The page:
Green Head Cove Rock Climbing
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|Shared By:||Ian Lingley on Jun 1, 2011|
|Admins:||Dom, Ian Lingley|
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Description and HistoryDescription
Green Head Cove was used as a quarry back in the 1800s. I think there was always a large cliff in this area and when removing stone they worked on the less steep rock to the left and right of the main face. When removing the rock it does not appear that they blasted it, it may have been done with pry bars or possible mild explosives leaving the cliff fairly solid with a few unstable areas. This area is right on the water, with available swimming and a small secluded beach. There is potential for bouldering in this area but is a long way to carry a crashpad with only a few problems. There is also a cave that enters the ground at about 25 off the deck and runs approximately 300' into the hillside, its located in the corner of the area and requires award 5.3 climbing/scrambling to get into it.
This area receives sunlight at different times, early morning it hits most of the Left side. Then the sun is on the backside of the cliff all day. Returning in the evening covering the whole area with sun light.
The historic lime quarry at Green Head, Saint John, New Brunswick
The Green Head lime quarry in Saint John, New Brunswick includes remains of built structures and quarries preserving one of the last historic lime kiln operations in southern New Brunswick. The site on Green Head Island is owned by the City of Saint John and includes remains of the quarry, kiln foundations, wharf timbers and foundation walls of homes. During the 1800s the lime business was booming in the region. Abraham Gesner reported as many as nineteen kiln sites in operation in the early 1800s. Quarries are located in the Neoproterozoic Ashburn Formation marble of the Green Head Group. Quarry workings are found at numerous locations, the most prominent are at Green Head Island, near the Reversing Falls Suspension Bridge, at the Pokiok and Snowflake quarries in north Saint John, and east at Torryburn.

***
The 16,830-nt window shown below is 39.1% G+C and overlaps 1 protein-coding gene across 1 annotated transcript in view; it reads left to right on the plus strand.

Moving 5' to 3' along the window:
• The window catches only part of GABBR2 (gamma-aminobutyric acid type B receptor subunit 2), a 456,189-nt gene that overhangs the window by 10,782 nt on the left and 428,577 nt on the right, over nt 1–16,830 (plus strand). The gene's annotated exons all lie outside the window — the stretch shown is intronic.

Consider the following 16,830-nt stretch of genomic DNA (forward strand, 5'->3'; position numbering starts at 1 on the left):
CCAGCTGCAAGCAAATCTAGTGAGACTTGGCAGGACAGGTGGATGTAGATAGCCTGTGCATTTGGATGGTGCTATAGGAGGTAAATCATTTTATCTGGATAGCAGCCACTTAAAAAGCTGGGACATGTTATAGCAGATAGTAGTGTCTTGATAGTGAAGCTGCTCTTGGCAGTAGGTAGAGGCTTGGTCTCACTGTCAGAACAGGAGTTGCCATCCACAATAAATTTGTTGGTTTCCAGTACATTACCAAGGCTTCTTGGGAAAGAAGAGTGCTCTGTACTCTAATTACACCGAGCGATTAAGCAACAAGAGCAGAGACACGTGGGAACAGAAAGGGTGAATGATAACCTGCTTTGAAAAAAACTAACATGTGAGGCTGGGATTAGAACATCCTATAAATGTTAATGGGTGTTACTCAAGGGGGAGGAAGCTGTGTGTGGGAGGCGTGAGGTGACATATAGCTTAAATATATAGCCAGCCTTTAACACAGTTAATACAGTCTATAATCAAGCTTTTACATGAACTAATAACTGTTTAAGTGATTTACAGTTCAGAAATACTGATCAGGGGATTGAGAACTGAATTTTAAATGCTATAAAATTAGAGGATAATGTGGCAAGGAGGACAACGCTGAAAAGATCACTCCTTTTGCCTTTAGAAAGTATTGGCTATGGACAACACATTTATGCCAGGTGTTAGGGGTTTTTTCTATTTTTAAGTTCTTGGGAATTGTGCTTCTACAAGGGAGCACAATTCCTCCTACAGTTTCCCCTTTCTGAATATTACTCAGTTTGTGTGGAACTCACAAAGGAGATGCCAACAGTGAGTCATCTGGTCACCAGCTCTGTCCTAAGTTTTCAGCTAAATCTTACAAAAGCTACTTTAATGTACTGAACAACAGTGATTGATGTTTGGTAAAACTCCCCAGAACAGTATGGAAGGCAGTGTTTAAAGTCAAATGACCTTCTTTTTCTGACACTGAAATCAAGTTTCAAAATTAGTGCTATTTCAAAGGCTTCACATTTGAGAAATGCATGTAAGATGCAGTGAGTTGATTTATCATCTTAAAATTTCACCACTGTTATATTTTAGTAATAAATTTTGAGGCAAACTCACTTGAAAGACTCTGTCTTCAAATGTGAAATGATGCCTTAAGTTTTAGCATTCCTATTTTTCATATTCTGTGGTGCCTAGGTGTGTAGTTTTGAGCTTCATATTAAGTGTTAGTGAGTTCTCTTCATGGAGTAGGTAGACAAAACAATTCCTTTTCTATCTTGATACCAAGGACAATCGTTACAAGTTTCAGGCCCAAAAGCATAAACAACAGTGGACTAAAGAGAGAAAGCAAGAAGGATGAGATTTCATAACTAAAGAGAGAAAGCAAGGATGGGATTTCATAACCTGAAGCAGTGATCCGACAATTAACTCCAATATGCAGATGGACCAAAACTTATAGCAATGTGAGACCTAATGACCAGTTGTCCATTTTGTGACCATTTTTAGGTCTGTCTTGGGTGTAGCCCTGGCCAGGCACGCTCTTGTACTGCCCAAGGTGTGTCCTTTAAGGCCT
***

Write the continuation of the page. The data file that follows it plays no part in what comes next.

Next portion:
The Green Head quarry was operated for many years by Joseph and Frank Armstrong whose lime product was known throughout the Maritimes for its quality. Much of the lime produced at the Armstrong Quarry was used locally. Buildings constructed in Uptown Saint John after the Great Fire of 1877 were mortared using Green Head lime. Joseph Armstrong is noted in newspaper stories of the day as a pioneer in the development of the lime industry which was worth almost $100,000 in export trade by 1889. The quarry operation is a historic reminder of a mining industry that supported southern New Brunswicks economy throughout much of the nineteenth century.
DIANE N. BUHAY1 AND RANDALL F. MILLER2
1,Ward Chipman Library, University of New Brunswick, Saint John, NB, Canada
2,Department of Natural Science, New Brunswick Museum, Saint John, NB Canada
Getting ThereHead towards Milford/Dominion Park, Once on the Green Head Rd heading towards Dominion Park cross a small bridge when you get to a fork stay right on Green Head Rd. There is a trail on the right that is blocked by small boulders, directly across from Angus Street. Park here and walk the trail keeping straight until you can see the power lines; there will be a fork in the road here. Go right to stay out of the swamp. When you get to the power lines go right. Follow the power line until you reach tower #67, a trail appears on the left. Follow this trail for about 300 the trail takes a sharp right, with a half ass trail going straight. Go straight hitting another trail, walk this trail till the top of the cliff. follow the trail to the right when youre at the top of the cliff.
Days w Precip
Prime Climbing Season